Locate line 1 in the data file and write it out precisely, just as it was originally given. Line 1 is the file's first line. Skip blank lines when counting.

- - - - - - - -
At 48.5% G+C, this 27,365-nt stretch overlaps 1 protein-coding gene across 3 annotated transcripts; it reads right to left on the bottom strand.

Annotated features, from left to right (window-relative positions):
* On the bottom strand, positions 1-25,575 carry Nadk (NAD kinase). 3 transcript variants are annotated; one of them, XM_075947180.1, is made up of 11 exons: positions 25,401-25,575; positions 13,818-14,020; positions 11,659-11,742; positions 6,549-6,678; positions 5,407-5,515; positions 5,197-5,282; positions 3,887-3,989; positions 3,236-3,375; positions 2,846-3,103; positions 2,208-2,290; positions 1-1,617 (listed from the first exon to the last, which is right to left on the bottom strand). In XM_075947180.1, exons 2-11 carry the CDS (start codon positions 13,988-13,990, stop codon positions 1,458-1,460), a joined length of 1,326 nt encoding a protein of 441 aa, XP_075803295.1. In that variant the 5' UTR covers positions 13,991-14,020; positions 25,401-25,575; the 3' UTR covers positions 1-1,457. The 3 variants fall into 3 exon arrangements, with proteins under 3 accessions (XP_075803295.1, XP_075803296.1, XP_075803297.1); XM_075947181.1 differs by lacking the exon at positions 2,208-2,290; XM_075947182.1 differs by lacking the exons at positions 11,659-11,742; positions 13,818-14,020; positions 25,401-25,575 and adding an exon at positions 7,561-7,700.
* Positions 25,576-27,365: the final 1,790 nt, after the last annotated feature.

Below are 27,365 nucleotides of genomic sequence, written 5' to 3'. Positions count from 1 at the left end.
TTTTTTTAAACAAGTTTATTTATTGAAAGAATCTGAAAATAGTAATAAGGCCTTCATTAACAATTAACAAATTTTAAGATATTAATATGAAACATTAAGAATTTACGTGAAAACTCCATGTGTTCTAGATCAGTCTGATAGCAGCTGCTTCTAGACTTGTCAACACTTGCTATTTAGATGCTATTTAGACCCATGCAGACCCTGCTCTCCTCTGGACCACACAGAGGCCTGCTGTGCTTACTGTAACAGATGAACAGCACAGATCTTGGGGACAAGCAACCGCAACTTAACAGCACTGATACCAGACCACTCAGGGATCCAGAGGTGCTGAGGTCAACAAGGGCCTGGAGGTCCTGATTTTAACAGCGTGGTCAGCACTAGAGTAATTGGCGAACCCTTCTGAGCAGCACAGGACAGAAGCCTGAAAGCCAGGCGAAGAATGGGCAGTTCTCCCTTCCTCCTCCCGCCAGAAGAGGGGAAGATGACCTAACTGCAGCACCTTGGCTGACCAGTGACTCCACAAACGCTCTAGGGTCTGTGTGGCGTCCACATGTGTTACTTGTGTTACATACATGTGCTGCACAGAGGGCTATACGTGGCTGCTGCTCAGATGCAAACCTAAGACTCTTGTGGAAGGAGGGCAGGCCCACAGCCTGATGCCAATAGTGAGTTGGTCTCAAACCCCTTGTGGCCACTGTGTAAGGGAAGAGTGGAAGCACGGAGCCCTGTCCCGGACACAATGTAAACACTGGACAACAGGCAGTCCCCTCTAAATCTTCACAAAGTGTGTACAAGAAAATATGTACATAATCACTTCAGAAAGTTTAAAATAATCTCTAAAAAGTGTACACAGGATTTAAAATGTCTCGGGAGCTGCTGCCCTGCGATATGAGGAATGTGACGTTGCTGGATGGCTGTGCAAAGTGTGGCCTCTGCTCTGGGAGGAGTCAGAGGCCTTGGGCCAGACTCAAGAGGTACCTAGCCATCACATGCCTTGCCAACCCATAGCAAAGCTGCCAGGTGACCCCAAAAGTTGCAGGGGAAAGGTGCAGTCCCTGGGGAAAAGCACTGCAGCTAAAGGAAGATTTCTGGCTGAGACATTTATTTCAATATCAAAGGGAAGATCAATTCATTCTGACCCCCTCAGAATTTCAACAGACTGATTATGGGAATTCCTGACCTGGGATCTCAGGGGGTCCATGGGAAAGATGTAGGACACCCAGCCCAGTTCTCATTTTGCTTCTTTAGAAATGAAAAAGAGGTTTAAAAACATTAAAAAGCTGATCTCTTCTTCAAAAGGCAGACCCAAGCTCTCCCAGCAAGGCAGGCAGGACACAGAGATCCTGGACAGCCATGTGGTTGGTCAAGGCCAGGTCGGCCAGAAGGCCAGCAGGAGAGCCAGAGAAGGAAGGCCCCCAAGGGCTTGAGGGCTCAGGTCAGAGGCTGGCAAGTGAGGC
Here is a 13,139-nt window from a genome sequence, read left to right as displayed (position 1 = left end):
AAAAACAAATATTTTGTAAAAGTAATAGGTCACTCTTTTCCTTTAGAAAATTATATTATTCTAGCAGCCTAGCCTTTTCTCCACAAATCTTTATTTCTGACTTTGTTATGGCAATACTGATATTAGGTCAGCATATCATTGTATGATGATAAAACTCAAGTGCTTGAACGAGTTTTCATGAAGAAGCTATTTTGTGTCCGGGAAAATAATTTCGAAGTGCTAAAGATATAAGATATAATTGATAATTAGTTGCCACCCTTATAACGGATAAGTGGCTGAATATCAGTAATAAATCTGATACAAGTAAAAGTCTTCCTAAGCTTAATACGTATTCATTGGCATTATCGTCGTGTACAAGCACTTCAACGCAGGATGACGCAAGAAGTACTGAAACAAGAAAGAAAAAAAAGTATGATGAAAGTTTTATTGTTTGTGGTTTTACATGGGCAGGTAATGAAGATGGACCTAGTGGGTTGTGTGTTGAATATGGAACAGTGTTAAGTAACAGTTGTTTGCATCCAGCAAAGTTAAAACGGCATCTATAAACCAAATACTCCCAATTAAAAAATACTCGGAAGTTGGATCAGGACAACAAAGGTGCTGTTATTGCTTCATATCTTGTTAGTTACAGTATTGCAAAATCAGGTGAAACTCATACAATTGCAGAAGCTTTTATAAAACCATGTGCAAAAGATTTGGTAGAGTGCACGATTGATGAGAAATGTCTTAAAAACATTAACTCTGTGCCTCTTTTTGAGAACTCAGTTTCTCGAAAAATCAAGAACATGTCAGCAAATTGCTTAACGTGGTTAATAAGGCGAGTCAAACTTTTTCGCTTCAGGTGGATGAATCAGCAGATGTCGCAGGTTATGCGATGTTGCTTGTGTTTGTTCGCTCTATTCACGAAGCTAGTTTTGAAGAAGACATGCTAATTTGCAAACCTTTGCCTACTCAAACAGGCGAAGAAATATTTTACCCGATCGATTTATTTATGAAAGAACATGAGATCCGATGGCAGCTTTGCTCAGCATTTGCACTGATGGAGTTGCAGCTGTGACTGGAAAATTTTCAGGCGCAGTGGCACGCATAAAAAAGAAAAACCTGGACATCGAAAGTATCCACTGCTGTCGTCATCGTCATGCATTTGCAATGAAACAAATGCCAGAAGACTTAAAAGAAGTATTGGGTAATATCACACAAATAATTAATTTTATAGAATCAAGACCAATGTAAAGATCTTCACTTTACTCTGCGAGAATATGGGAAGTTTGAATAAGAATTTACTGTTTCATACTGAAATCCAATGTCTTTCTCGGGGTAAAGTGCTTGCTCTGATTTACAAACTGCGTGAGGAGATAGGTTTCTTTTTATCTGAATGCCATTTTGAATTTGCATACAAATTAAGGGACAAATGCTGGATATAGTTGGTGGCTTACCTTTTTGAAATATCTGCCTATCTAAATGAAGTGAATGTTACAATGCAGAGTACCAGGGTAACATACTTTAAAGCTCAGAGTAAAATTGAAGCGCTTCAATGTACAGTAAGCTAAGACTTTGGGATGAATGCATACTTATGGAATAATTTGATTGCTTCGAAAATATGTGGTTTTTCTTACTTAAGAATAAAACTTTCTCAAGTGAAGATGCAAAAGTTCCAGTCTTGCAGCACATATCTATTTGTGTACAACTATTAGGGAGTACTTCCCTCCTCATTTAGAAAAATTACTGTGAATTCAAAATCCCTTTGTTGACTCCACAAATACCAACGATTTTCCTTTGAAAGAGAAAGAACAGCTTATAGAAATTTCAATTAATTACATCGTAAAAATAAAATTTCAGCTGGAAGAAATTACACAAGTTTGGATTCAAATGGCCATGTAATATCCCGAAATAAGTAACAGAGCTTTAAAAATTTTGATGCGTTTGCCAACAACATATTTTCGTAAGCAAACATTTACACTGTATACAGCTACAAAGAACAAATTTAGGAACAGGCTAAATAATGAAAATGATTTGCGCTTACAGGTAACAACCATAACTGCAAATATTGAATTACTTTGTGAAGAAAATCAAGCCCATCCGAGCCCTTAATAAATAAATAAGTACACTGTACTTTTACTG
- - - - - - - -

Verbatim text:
At 48.5% G+C, this 27,365-nt stretch overlaps 1 protein-coding gene across 3 annotated transcripts; it reads right to left on the bottom strand.